From terror squads who slip past border controls to the valiant but all-too-improvised emergency response, the backstory of last week's attacks in Brussels is eerily similar to what happened in the United States in the leadup to September 11, 2001.
Virtually every mistake made then by the US national security machine found its analogue in Belgium on March 22. Now Europe's leaders need to work out their own answers to those challenges while overcoming particularly European obstacles. Until they do, their citizens will remain exposed to the next atrocity.
While much has been made of Belgium's failings - the split between Dutch- and French-speaking subcultures, interlocking layers of government that obscure accountability, the neglect of aggrieved Muslim communities - they are a microcosm of what Europe has to contend with. National security in the EU is just that: a national prerogative.
It comes down to "typical gumshoe detective-type work", said Colin Clarke, a terrorism researcher at Rand Corp in Pittsburgh.
"European intel services definitively have more suspects that they need to track, monitor and surveil.
The sharing within Europe sometimes seems to stop at the border, while terrorists don't."
The EU appointed its first anti-terrorism co-ordinator in 2007, in a bid to step up intelligence efforts in response to the bombings in Madrid in 2004 and London in 2005. Yet European agencies are still engaged in the turf battles that absorbed CIA and FBI attention in the runup to 9/11.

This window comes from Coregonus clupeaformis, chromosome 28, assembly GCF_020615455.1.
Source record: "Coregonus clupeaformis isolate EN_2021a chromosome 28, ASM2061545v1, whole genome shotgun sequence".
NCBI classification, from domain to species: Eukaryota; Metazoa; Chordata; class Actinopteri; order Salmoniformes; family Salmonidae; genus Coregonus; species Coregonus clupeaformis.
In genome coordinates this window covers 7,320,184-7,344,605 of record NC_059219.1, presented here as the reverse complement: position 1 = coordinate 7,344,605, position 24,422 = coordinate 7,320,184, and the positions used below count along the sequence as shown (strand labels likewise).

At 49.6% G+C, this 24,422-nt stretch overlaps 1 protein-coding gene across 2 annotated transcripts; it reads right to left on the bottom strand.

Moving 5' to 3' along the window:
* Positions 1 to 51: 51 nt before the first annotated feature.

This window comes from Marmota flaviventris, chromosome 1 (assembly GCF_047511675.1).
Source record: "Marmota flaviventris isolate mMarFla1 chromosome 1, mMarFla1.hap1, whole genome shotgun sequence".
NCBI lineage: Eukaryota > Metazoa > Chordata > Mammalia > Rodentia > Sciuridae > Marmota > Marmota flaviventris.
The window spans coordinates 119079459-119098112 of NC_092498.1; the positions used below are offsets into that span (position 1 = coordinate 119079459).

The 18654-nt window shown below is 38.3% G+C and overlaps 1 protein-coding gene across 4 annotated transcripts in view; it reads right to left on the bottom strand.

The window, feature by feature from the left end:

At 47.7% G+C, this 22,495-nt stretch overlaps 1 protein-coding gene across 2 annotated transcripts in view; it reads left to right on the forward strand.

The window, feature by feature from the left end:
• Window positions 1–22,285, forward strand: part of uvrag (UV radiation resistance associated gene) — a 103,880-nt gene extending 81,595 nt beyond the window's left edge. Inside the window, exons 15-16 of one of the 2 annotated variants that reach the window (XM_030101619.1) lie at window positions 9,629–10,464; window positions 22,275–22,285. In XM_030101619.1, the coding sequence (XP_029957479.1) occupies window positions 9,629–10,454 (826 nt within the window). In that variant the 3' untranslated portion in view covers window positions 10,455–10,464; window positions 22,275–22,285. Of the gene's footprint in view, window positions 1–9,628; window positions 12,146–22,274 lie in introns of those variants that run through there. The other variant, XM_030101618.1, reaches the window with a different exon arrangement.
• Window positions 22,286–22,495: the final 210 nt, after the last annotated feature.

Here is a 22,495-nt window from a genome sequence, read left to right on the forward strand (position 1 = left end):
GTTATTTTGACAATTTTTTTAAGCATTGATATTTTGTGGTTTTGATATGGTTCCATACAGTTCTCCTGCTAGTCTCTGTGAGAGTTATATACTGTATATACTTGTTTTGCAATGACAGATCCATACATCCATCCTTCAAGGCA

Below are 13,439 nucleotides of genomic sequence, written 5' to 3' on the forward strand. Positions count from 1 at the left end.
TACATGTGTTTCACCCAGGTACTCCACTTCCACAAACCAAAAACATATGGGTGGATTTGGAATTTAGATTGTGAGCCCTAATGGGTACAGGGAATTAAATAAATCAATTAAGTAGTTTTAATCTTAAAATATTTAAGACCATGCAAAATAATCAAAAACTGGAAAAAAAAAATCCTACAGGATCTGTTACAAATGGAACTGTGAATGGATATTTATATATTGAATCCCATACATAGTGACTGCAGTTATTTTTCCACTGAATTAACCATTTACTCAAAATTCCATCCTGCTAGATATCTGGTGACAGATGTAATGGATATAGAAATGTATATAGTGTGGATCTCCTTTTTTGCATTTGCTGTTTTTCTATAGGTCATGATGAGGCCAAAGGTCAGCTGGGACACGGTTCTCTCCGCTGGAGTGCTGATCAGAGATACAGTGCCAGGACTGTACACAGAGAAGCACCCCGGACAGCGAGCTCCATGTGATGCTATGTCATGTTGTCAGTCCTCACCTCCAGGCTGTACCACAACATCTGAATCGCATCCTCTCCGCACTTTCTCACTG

To take one data point: an estimated 5000 European citizens went on jihadist junkets to join extremist groups like Isis (Islamic State) in Syria and Iraq, but there are only 2786 in one database, 1473 in another, and 90 per cent of the names added recently came from only five EU governments.
"Some continental intelligence agencies jealously guard their secrets," said Sajjan Gohel, international security director for the Asia-Pacific Foundation in London.
"Often they have a piece of the puzzle that if they put it together, they form a wider picture of what the network actually looks like."
The potpourri of European watchlists includes Focal Point Travellers and the European Information System, both managed by Europol, the EU's police-co-ordinating agency; the Schengen Information System and Visa Information System, used by national police and border patrols; Eurodac, a roster of applicants for political asylum; ECRIS, a repository of criminal records; and a nascent database of air passenger profiles, modelled on the US tracking system.
The air-traveller monitoring system proposal has also been around since 2007, blocked by the European Parliament on personal-privacy grounds until the Paris killing spree in November forced it back onto the agenda.
Even now, some EU MPs are stalling the measure until more data-protection safeguards can be introduced, in another example of the peacetime priorities prevailing over security concerns.